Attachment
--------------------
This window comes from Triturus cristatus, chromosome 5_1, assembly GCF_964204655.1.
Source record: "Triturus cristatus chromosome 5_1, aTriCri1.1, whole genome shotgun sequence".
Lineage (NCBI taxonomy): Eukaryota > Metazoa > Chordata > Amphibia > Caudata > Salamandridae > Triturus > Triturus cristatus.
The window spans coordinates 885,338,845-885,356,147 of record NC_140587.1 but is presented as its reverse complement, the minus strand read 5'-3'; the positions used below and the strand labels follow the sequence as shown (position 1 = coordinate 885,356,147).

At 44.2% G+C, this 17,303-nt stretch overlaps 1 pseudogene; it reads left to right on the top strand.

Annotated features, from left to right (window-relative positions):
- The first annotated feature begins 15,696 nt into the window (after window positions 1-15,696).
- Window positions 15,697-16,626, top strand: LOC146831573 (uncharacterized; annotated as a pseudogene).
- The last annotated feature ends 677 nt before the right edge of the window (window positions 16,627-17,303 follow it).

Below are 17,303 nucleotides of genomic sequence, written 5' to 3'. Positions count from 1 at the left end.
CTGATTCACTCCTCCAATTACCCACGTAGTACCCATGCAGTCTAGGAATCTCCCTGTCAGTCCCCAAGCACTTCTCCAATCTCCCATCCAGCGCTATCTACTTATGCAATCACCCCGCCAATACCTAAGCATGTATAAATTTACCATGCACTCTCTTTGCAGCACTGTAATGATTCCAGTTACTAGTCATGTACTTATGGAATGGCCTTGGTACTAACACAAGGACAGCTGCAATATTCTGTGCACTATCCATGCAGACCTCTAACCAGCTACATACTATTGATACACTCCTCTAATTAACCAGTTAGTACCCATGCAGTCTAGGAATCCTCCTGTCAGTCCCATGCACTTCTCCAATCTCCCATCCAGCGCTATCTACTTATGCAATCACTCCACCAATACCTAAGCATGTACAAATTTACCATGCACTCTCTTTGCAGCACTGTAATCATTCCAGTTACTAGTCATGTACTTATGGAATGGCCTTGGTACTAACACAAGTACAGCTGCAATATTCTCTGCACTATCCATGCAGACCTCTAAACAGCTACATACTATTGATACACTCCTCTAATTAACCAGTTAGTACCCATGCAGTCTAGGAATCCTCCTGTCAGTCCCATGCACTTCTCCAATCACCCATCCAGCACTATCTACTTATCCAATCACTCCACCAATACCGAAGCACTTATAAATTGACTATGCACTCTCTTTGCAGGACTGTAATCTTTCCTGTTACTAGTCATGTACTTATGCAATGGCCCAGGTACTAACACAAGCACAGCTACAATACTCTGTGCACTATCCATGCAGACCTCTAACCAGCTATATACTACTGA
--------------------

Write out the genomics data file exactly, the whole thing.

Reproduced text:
This window comes from Triturus cristatus, chromosome 5_1, assembly GCF_964204655.1.
Source record: "Triturus cristatus chromosome 5_1, aTriCri1.1, whole genome shotgun sequence".
Lineage (NCBI taxonomy): Eukaryota > Metazoa > Chordata > Amphibia > Caudata > Salamandridae > Triturus > Triturus cristatus.
The window spans coordinates 885,338,845-885,356,147 of record NC_140587.1 but is presented as its reverse complement, the minus strand read 5'-3'; the positions used below and the strand labels follow the sequence as shown (position 1 = coordinate 885,356,147).

At 44.2% G+C, this 17,303-nt stretch overlaps 1 pseudogene; it reads left to right on the top strand.

Annotated features, from left to right (window-relative positions):
- The first annotated feature begins 15,696 nt into the window (after window positions 1-15,696).
- Window positions 15,697-16,626, top strand: LOC146831573 (uncharacterized; annotated as a pseudogene).
- The last annotated feature ends 677 nt before the right edge of the window (window positions 16,627-17,303 follow it).

Below are 17,303 nucleotides of genomic sequence, written 5' to 3'. Positions count from 1 at the left end.
CTGATTCACTCCTCCAATTACCCACGTAGTACCCATGCAGTCTAGGAATCTCCCTGTCAGTCCCCAAGCACTTCTCCAATCTCCCATCCAGCGCTATCTACTTATGCAATCACCCCGCCAATACCTAAGCATGTATAAATTTACCATGCACTCTCTTTGCAGCACTGTAATGATTCCAGTTACTAGTCATGTACTTATGGAATGGCCTTGGTACTAACACAAGGACAGCTGCAATATTCTGTGCACTATCCATGCAGACCTCTAACCAGCTACATACTATTGATACACTCCTCTAATTAACCAGTTAGTACCCATGCAGTCTAGGAATCCTCCTGTCAGTCCCATGCACTTCTCCAATCTCCCATCCAGCGCTATCTACTTATGCAATCACTCCACCAATACCTAAGCATGTACAAATTTACCATGCACTCTCTTTGCAGCACTGTAATCATTCCAGTTACTAGTCATGTACTTATGGAATGGCCTTGGTACTAACACAAGTACAGCTGCAATATTCTCTGCACTATCCATGCAGACCTCTAAACAGCTACATACTATTGATACACTCCTCTAATTAACCAGTTAGTACCCATGCAGTCTAGGAATCCTCCTGTCAGTCCCATGCACTTCTCCAATCACCCATCCAGCACTATCTACTTATCCAATCACTCCACCAATACCGAAGCACTTATAAATTGACTATGCACTCTCTTTGCAGGACTGTAATCTTTCCTGTTACTAGTCATGTACTTATGCAATGGCCCAGGTACTAACACAAGCACAGCTACAATACTCTGTGCACTATCCATGCAGACCTCTAACCAGCTATATACTACTGA